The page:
Mandarin Orange: Varieties & Benefits

by John Staughton last updated -

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Miniature mandarin orange may not look like an impressive fruit, but it packs a powerful nutritional punch.

What is Mandarin Orange?

Tiny mandarin orange is a sweet type of orange that grows no larger than 8 centimeters in size. It contains more sugar than most other citrus varieties, making it particularly popular for desserts and as a children’s snack. Mandarins are a traditional gift for the Chinese New Year and Christmas and can be found in a variety of recipes, from salads to fruitcakes. Mandarin orange is also used in both Chinese traditional and Ayurvedic medicine.


There are many varieties of mandarin orange, including pure mandarins, non-pure mandarins, mandarin cross, Mangshanyegan, clementines, tangerines, and Satsuma among others. Let us take a look at them in detail below.

  • Pure Mandarins: Pure mandarins are heirloom varieties like Tachibana and Nanfengmiju that have stayed close to the original Asian mandarin strains.
  • Non-pure Mandarins: These are varieties that are slightly mixed with other citrus fruit, most commonly pomelo, but retain mostly mandarin distinctions. Satsumas, tangerines, and murcotts are all non-pure mandarins.
  • Mandarin Cross: Mandarin crosses are hybridized varieties where the mandarin has been equally mixed with another citrus to produce commonly known fruits, such as Meyer lemons and grapefruit. Clementines are a mandarin cross with sweet oranges, for example.
  • Mangshanyegan: This is a type of citrus fruit, native to China, that is classified as a non-mandarin. Despite the similarities, mangshanyegans are actually a completely separate species of citrus.
  • Clementine: These are bred from Mediterranean mandarin strains. They are the smallest mandarin variety, very sweet, and seedless. Most clementines are imported from Europe.
  • Tangerine: Tangerines and mandarins are often used interchangeably as names, but while all tangerines are mandarins, not all mandarins are tangerines. Tangerines have a tougher skin and taste more akin to a regular orange, with less sweetness and more of a citric bite.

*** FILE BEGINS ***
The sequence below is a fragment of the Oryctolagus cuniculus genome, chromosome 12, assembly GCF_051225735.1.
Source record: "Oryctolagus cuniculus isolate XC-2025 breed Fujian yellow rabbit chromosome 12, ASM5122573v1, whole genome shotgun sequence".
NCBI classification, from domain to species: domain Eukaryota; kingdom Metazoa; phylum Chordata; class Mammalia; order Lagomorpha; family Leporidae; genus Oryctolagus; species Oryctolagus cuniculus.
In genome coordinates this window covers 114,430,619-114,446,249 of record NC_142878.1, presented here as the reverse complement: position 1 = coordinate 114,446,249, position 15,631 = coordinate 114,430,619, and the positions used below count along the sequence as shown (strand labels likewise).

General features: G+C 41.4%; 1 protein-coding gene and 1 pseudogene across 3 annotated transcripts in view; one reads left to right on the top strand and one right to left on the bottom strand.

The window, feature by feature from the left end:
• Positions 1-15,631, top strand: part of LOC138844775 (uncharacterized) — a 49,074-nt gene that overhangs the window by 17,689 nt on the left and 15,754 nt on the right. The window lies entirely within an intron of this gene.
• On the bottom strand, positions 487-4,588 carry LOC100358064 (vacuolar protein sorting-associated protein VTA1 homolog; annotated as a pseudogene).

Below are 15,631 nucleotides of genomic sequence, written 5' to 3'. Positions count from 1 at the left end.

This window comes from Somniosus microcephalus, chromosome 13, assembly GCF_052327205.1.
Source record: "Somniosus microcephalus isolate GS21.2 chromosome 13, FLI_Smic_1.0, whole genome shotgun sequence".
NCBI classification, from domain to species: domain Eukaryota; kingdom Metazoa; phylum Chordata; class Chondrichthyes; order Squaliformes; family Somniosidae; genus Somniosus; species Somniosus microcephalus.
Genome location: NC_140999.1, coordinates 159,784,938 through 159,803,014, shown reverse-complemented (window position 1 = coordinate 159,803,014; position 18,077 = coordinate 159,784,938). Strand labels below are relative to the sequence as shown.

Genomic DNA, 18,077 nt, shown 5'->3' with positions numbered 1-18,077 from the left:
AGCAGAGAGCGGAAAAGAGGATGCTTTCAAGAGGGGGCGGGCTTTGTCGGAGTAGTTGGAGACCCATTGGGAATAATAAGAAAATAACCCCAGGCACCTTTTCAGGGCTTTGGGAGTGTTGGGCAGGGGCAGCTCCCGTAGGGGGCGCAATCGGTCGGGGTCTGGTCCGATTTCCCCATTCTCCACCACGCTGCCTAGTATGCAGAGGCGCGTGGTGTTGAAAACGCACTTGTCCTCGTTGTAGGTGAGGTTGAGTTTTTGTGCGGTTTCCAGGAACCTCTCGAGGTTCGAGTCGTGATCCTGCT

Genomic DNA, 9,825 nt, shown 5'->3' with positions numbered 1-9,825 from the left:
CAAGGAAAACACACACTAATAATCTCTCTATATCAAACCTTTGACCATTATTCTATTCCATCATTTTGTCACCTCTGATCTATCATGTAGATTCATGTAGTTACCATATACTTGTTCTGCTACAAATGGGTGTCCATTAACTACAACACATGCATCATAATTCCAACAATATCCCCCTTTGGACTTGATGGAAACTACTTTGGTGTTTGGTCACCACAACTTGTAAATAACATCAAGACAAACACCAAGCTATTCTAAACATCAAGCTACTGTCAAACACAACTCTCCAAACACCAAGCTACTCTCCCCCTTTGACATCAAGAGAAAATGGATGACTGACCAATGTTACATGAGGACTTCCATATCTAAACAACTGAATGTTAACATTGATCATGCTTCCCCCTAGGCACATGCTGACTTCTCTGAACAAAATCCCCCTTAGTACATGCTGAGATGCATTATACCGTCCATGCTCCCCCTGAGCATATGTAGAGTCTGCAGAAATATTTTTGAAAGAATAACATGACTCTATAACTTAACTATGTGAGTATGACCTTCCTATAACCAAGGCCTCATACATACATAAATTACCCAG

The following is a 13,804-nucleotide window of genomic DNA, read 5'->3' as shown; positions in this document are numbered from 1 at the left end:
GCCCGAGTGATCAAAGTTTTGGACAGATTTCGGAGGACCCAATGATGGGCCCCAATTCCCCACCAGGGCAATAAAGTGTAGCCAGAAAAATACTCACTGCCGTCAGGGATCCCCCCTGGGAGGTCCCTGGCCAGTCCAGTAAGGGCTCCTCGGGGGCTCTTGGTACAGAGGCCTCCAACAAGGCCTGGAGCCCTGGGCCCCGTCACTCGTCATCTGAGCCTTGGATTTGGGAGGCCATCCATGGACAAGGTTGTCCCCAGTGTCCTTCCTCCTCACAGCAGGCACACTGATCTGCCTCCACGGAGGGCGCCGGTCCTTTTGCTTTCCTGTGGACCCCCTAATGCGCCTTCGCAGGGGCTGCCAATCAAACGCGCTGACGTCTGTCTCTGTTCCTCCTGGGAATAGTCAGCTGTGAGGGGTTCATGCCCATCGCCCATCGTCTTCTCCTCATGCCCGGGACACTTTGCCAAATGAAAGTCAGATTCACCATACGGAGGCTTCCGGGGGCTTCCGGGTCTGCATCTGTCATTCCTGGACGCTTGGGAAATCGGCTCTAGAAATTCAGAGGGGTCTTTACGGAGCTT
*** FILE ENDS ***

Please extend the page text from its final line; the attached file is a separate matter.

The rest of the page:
• Satsuma: Satsuma is a type of fruit, originating in Japan, which is a mandarin-pomelo hybrid. Satsumas may be a bit larger than a pure mandarin but retain same loose skin. They are grown in Asia and the Southern United States.


One medium mandarin orange contains 47 calories, with 9 grams of sugar and 12 grams of carbs. It also has nearly 40% of the recommended daily dose of vitamin C and 11% of the daily recommended vitamin A.


Mandarin oranges are an excellent source of vitamin C, which helps promote collagen production in the body. They also contain synephrine, which is a bronchial dilator and is a rich source of fiberThe presence of flavonoids and other antioxidants also contribute to its amazing benefits. Let us look at the benefits of mandarin orange below.

Mandarin Orange vs Clementine vs Tangerine vs Orange

  • Orange: An orange is a large citrus fruit, second in size to grapefruits, with a tart, acidic flavor, and is most popular for juicing.
  • Mandarin Orange: A mandarin orange is a category of oranges, smaller in size and very sweet, with loose skin. Clementines and tangerines are both types of mandarins.
  • Clementines: Clementines are the smallest type of mandarin. They are very sweet, seedless, and the most commercially popular mandarin variety.
  • Tangerines: Tangerines are a deep red type of mandarin and are named for the port of Tangiers where they were first imported. The fruit is bigger and slightly more tart than mandarin oranges.
About the Author

John Staughton is a traveling writer, editor, and publisher who earned his English and Integrative Biology degrees from the University of Illinois in Champaign, Urbana (USA). He is the co-founder of a literary journal, Sheriff Nottingham, and calls the most beautiful places in the world his office. On a perpetual journey towards the idea of home, he uses words to educate, inspire, uplift and evolve.

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